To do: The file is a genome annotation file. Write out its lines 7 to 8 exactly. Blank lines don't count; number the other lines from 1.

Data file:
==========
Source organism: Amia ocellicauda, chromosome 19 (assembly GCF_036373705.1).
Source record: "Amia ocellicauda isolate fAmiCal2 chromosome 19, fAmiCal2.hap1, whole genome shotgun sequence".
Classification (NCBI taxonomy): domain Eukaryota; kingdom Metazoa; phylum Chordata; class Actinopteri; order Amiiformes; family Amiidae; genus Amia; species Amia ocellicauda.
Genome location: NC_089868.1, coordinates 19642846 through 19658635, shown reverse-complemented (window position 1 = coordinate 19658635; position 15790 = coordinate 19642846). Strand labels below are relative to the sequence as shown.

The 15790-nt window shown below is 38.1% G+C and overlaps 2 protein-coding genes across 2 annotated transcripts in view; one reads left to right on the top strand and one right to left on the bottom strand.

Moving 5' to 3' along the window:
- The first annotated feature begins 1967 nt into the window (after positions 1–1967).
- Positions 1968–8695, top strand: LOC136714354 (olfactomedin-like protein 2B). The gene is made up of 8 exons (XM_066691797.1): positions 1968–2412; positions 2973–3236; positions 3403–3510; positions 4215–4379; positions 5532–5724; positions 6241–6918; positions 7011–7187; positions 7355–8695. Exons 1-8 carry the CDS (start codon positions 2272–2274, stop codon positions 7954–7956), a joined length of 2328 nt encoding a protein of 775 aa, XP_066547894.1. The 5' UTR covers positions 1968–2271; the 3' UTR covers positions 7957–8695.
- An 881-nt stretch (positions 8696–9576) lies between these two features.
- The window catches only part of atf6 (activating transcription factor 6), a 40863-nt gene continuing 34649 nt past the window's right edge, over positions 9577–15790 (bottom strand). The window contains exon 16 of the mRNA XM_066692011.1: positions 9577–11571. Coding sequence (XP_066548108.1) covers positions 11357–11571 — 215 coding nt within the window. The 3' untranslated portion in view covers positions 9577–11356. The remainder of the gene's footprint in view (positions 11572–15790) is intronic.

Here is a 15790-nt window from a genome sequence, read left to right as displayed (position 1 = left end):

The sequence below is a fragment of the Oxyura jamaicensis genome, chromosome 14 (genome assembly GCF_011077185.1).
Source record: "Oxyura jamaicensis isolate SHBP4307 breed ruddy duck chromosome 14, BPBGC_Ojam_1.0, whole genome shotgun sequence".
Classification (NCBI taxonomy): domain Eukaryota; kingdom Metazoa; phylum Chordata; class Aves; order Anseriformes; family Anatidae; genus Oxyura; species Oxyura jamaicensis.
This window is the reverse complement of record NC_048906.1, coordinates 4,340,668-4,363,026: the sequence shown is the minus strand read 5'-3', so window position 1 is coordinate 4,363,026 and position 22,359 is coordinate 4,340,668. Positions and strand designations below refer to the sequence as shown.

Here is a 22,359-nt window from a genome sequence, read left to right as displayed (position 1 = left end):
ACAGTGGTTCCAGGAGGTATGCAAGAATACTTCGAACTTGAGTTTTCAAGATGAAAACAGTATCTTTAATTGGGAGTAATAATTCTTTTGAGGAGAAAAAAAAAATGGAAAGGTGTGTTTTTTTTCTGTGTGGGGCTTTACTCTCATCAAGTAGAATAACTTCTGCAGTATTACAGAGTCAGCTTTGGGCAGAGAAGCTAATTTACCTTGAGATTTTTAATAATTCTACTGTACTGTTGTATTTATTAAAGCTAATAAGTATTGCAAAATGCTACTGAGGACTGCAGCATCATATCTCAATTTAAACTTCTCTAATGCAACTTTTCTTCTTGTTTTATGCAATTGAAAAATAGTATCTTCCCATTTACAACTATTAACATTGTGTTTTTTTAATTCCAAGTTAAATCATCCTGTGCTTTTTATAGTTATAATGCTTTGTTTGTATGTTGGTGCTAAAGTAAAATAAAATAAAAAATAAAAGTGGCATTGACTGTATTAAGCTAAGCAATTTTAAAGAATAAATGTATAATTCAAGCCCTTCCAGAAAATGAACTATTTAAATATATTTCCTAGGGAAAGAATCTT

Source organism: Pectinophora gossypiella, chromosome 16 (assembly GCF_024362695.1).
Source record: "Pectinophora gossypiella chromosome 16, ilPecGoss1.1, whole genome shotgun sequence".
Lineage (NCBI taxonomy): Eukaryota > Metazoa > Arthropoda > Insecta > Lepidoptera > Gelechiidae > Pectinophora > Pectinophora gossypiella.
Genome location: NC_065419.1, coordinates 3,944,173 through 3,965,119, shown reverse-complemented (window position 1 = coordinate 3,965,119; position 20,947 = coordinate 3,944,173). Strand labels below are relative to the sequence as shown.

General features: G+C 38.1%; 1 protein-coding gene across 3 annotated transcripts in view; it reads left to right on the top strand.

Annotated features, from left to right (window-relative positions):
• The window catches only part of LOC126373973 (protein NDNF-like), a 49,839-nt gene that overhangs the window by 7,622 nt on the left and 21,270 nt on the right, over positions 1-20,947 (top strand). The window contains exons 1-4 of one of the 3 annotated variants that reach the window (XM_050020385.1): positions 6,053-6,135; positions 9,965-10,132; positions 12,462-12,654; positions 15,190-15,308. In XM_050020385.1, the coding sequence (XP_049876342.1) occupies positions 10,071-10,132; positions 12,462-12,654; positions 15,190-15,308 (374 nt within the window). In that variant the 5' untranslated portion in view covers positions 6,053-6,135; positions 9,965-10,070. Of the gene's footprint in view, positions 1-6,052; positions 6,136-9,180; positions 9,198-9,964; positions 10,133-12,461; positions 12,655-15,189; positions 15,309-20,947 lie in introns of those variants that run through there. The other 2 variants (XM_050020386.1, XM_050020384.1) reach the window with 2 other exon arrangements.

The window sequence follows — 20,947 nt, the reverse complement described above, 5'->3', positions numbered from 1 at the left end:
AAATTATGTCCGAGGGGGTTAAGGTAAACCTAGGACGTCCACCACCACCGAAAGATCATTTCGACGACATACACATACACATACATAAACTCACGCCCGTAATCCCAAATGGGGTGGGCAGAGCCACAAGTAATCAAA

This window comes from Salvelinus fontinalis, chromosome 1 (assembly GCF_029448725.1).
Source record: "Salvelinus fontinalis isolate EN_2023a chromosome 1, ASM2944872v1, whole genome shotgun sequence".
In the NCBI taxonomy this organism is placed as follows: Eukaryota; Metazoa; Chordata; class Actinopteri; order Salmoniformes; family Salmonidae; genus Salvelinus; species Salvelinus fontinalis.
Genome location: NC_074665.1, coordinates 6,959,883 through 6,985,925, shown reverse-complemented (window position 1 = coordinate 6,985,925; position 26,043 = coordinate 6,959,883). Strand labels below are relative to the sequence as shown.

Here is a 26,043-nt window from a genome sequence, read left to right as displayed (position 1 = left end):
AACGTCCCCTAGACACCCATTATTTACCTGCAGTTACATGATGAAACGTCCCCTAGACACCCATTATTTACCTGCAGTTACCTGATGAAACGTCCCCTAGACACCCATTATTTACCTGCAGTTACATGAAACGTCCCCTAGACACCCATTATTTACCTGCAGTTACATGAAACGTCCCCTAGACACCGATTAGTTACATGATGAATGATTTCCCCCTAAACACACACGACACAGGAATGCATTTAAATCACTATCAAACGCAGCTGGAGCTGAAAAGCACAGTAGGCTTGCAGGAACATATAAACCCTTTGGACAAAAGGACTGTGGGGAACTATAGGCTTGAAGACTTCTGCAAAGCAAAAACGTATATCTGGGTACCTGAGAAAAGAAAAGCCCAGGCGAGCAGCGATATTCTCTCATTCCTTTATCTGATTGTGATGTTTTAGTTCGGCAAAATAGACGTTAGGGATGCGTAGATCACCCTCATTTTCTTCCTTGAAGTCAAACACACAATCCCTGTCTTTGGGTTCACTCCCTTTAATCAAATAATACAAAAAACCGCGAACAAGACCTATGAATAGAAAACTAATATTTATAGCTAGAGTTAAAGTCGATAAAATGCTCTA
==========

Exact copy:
- The first annotated feature begins 1967 nt into the window (after positions 1–1967).
- Positions 1968–8695, top strand: LOC136714354 (olfactomedin-like protein 2B). The gene is made up of 8 exons (XM_066691797.1): positions 1968–2412; positions 2973–3236; positions 3403–3510; positions 4215–4379; positions 5532–5724; positions 6241–6918; positions 7011–7187; positions 7355–8695. Exons 1-8 carry the CDS (start codon positions 2272–2274, stop codon positions 7954–7956), a joined length of 2328 nt encoding a protein of 775 aa, XP_066547894.1. The 5' UTR covers positions 1968–2271; the 3' UTR covers positions 7957–8695.